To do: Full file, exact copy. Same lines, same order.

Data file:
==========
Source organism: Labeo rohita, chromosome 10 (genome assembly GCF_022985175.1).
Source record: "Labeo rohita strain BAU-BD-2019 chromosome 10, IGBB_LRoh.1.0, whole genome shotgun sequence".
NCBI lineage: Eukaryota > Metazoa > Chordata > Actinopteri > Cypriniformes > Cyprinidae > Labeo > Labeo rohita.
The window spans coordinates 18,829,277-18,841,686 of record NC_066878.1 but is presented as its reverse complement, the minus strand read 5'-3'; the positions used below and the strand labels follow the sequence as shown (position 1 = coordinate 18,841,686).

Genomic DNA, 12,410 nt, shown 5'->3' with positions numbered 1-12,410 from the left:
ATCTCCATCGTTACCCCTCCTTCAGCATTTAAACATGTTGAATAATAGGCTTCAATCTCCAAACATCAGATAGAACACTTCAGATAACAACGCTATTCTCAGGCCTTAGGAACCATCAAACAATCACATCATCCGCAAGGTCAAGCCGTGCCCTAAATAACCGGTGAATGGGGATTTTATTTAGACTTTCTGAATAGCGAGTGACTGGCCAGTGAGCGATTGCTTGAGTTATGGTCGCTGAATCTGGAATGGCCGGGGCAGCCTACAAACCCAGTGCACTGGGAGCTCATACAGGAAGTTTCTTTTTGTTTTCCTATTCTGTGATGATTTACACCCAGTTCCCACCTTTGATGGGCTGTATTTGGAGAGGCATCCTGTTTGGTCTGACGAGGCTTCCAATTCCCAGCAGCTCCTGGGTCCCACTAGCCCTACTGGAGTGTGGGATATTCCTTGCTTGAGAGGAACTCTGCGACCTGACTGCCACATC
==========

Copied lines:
Source organism: Labeo rohita, chromosome 10 (genome assembly GCF_022985175.1).
Source record: "Labeo rohita strain BAU-BD-2019 chromosome 10, IGBB_LRoh.1.0, whole genome shotgun sequence".
NCBI lineage: Eukaryota > Metazoa > Chordata > Actinopteri > Cypriniformes > Cyprinidae > Labeo > Labeo rohita.
The window spans coordinates 18,829,277-18,841,686 of record NC_066878.1 but is presented as its reverse complement, the minus strand read 5'-3'; the positions used below and the strand labels follow the sequence as shown (position 1 = coordinate 18,841,686).

Genomic DNA, 12,410 nt, shown 5'->3' with positions numbered 1-12,410 from the left:
ATCTCCATCGTTACCCCTCCTTCAGCATTTAAACATGTTGAATAATAGGCTTCAATCTCCAAACATCAGATAGAACACTTCAGATAACAACGCTATTCTCAGGCCTTAGGAACCATCAAACAATCACATCATCCGCAAGGTCAAGCCGTGCCCTAAATAACCGGTGAATGGGGATTTTATTTAGACTTTCTGAATAGCGAGTGACTGGCCAGTGAGCGATTGCTTGAGTTATGGTCGCTGAATCTGGAATGGCCGGGGCAGCCTACAAACCCAGTGCACTGGGAGCTCATACAGGAAGTTTCTTTTTGTTTTCCTATTCTGTGATGATTTACACCCAGTTCCCACCTTTGATGGGCTGTATTTGGAGAGGCATCCTGTTTGGTCTGACGAGGCTTCCAATTCCCAGCAGCTCCTGGGTCCCACTAGCCCTACTGGAGTGTGGGATATTCCTTGCTTGAGAGGAACTCTGCGACCTGACTGCCACATC